Elder Benjamin, a younger brother of George, came to Pownal with his wife Jemima soon after George died. He was an ordained Elder and a Baptist preacher. He can be said to have been the founder of the Baptist society in town. In the beginning a homestead was set aside for the use of the preacher. In Benjamin's case it was one of the best 18o-acre plots in Pownal. From what information that is available there was trouble between the Elder and the people over the manner in which the homestead was being used. "The town record book shows that on December 2, 1789, he deeded one whole unit of land to the selectmen, and that is what was the beginning of what is now known as ministerial land. The income from this goes to all religious denominations in town except the Episcopal.
Benjamin was a patriot during the Revolutionary war. He served in the Vermont Legislature in 1779, 1781, 1782, 1784 and 1786. His death came in 1793 The title and actions of many of his descendants indicate that they were much more religiously inclined than those of his brother George, but actual facts prove that a lot of them, not only had no leaning that way, but were hostile to it. In these days when so many people are trying to trace out their family trees. New England is meeting sharp criticism because so many burying-grounds have been allowed to go back to the elements, and because a lot of town records are incomplete. One of the two prime motives for restoring the cemetery was to help searchers find what they were looking for. A lot of people in Pownal and in both Bennington and Berkshire counties can go in there and find data on their first ancestor in Pownal. The Cards, Mattisons, Stillmans, Bennetts, Brownells, Parkers, Welshes, Pitts, Seeleys and many others are resting there with the marble labels above their long-since disintegrated bodies.
Just previous to Memorial Day each year a United States flag is placed on the graves of Charles 0. Monty, Company E 4th Vermont Volunteers, who died June 26, 1866, at nineteen years of age, and Blackman Foster who was a 1st Lieutenant in Company F of the 11th Regiment of infantry of the State Militia. There are other names with military labels before them on other stones. Some people would like to know about Sergeant Jedidiah Purdy who died in 1851 at eighty- four years of age. Captain Abraham Gardner who passed on in 18I5 at sixty-seven, and Captain David Gardner who left in 1867 at the age of eighty.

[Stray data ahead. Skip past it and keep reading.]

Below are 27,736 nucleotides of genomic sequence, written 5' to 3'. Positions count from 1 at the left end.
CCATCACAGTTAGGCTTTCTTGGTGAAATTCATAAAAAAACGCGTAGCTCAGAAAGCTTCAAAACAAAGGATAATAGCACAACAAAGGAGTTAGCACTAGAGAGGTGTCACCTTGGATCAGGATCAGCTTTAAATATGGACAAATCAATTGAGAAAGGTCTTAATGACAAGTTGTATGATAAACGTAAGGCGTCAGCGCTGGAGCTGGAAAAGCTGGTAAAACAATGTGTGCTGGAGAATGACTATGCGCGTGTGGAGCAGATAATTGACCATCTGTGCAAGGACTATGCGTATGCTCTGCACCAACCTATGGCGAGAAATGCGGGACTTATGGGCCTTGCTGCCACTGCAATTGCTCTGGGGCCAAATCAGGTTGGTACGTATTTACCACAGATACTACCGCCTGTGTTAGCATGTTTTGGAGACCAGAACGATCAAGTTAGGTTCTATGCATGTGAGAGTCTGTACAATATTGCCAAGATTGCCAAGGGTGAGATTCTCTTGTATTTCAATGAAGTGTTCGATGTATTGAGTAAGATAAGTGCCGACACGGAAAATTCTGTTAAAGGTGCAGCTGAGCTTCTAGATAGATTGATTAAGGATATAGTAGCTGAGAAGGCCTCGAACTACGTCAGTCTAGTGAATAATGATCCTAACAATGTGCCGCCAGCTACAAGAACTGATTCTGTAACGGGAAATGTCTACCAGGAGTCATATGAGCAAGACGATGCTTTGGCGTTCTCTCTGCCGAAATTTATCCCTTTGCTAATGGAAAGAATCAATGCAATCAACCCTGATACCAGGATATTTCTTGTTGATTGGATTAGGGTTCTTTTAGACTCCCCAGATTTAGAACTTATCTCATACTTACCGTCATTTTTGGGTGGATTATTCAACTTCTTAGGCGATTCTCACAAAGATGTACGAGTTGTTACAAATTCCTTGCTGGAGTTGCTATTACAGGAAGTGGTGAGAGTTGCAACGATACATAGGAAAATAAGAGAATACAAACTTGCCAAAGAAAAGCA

There is an atmosphere of premature sorrow engraved on many stones. The list of young wives who never lived to see thirty years is quite long, and one Mary Jane Burgess, the wife of Sidney D. Ostrander, passed away in her nineteenth year. It is also quite evident that several of those buried there were of tough fibre and were able to stave off the "Old Reaper." There are six or more who lived to be more than 90 years of age. Besides Frank Pettibone, the ages of George Gardner 94; his wife Elsie 94; Abel Parker 90; Hannah Veiling, wife of John W. Pitt, 96; and the oldest of all, George Gardner, Jr., 102, stand out.
It is rather unfortunate that about the beginning of the 1900'S the granite memorials were put in, creating a marked contrast and somehow taking away something from the historical theme. The lot in front with the handsome monument labelled "Foster" and the ten granite markers were set up and financed by Blackman Foster, a North Pownal boy who along about 1875 went to Chicago, got into the grain exchange, and became well to do. When he died in 1905, he left a sizable contribution to the North Pownal church, and it was used for new pews in the church before it burned in 1910. In Captain David Gardner's lot is a large granite memorial to Lodieska, his daughter, and a marker for David Gardner, a grandson. The granite monument with its simple majestic design in the south front lot creates a request. It would be much appreciated if anyone who reads this and has any knowledge about relatives or descendants of John W. Pitt who died in 1828, and whose name is there in large letters, would write to the town clerk of Pownal.from DAR 8:116-118 Pownal Cemeteries 1938
|Gardner|| Enclosed in fence in North-West corner:
|Gardner|| Enclosed in fence in the North-East corner:
An Infant dau. of David W. & Eunice A. Gardner; d. March 10, 1845
Stone erected by son F.O. Purdy.
|Bovie||Mrs. Tabitha, d. Aug 12th AD, 1818, in her 27th yr.|
|Bennett||Stone erected by Soloman Bennet Esq. in memory of his father:
Rev Francis, d. Apr 9th, 1829, in his 82nd yr.
memory of his mother:
d. Nov 26th,1828; in her 76th yr.
|Additional data found in the Town Clerk's Office Pownal, Vermont on June 27th, 1938.|
|Brownell||Blackman T. 1805 - 1829
Diana 1807 - 1813
Abel 1812 - 1838
|Foster||Betsey Brownell, w. of Dwight Foster 1810 - 1852|
|Gardner||Albina D. dau of David & Eunice gardner; d. Jan 17, 1819; aged 2 y. 7 mo.|
|Mallery||Tabitha Brownell, w. of Isaac mallery, 1820 - 1851|
|Potter||Eliza, w. of Green Potter, d. Nov 30, 1832; aged 31 years|